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Opposing a Heggstad Petition in California

Opposing a Heggstad Petition in California and some possible grounds to support that opposition is the topic of this blog post. The author recently worked on a case where an opposition was filed to a Heggstad Petition (Petition) so this blog post will discuss some of the objections to the Petition that were stated.

The objections in support of the opposition were:

1. The Petition was barred by the Statute of Frauds contained in California Civil Code § 1624 as any agreement could not be performed within one year and the agreement involved an interest in real property, but no note or memorandum regarding the agreement exists.

2. The Petition was barred by the conclusive presumption of fraud contained in subdivision c of California Probate Code § 21380 which rendered the Trust null and void ab initio. The second objection also alleged the rebuttable presumption of fraud contained in paragraphs 1 through 5 of California Probate Code § 21380(a) which rendered the Trust null and void ab initio.

3. The Petition was barred by the fact that the Trust was procured by the use of fraud which rendered the Trust null and void ab initio.

4. The Petition was barred by the fact that the Trust was procured by the use of undue influence which rendered the Trust null and void ab initio.

5. The Petition was barred by the doctrine of estoppel as the Petitioner was barred by the doctrine of estoppel from claiming any interest in any real or personal property pursuant to the Trust due to their fraudulent acts.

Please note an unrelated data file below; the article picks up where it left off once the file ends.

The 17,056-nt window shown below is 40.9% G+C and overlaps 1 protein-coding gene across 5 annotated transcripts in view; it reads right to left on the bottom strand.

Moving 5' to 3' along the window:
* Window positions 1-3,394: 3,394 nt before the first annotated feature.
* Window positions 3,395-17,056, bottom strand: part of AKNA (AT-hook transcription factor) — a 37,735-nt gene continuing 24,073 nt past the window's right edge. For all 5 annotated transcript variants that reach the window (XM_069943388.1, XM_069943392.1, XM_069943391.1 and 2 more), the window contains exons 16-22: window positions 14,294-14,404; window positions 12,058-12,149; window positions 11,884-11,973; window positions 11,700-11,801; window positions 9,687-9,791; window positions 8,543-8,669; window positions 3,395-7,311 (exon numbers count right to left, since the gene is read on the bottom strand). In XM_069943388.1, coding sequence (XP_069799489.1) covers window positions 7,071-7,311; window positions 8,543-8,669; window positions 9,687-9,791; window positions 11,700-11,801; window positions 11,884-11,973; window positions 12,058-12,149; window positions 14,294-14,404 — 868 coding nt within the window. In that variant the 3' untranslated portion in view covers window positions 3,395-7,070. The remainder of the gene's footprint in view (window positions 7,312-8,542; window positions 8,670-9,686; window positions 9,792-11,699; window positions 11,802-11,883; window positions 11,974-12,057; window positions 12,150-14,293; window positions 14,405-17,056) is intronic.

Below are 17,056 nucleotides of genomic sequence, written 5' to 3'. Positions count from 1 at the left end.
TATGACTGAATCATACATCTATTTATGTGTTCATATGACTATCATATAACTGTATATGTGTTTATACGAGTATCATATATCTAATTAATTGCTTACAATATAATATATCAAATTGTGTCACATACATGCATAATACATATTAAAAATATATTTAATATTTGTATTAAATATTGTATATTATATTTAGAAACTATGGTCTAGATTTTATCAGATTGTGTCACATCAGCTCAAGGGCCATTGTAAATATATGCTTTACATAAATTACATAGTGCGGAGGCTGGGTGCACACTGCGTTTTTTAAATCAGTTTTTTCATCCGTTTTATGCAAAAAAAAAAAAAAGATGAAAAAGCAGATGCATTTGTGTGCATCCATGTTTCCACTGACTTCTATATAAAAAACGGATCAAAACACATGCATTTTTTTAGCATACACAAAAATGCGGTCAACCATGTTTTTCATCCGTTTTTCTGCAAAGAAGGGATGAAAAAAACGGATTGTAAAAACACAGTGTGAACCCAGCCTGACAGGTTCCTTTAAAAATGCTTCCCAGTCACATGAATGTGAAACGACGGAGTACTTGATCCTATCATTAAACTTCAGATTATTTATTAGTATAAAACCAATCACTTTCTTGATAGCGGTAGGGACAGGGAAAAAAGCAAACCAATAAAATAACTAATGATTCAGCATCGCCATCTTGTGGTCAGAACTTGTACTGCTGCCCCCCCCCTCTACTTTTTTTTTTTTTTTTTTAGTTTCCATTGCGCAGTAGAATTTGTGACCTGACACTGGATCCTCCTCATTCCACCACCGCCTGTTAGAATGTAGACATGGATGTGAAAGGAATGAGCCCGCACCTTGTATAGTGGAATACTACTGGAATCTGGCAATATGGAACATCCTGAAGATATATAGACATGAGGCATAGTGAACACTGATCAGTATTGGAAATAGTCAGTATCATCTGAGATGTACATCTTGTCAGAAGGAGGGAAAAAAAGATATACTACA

6. The Petition was barred by the fact that the Trust failed as a trust instrument to create any irrevocable right or claim to any property real or personal.

Depending on the facts of a particular situation other objections could also be stated to support an opposition to a Heggstad Petition. Note that any objections should be in writing and the objection should be filed and served on all interested parties as soon as possible, although some Judges may allow an appearance to be made at the hearing to request a continuance to allow ample time to prepare objections to the Petition. Reviewing the local rules may be helpful, as would contacting the Courtroom clerk where the hearing will be held.

Attorneys or parties in California who would like to view a sample objection to a Heggstad Petition sold by the author can see below.

The author of this blog post, Stan Burman, is a freelance paralegal who has worked in California and Federal litigation since 1995.

If you enjoy this blog post, tell others about it. They can subscribe to the author’s weekly California legal newsletter by visiting the following link: http://www.legaldocspro.net/newsletter.htm

Copyright 2013 Stan Burman. All rights reserved.

DISCLAIMER:

Please note that the author of this blog post, Stan Burman is NOT an attorney and as such is unable to provide any specific legal advice. The author is NOT engaged in providing any legal, financial, or other professional services, and any information contained in this blog post is NOT intended to constitute legal advice.

These materials and information contained in this blog post have been prepared by Stan Burman for informational purposes only and are not legal advice. Transmission of the information contained in this blog post is not intended to create, and receipt does not constitute, any business relationship between the author and any readers. Readers should not act upon this information without seeking professional counsel.

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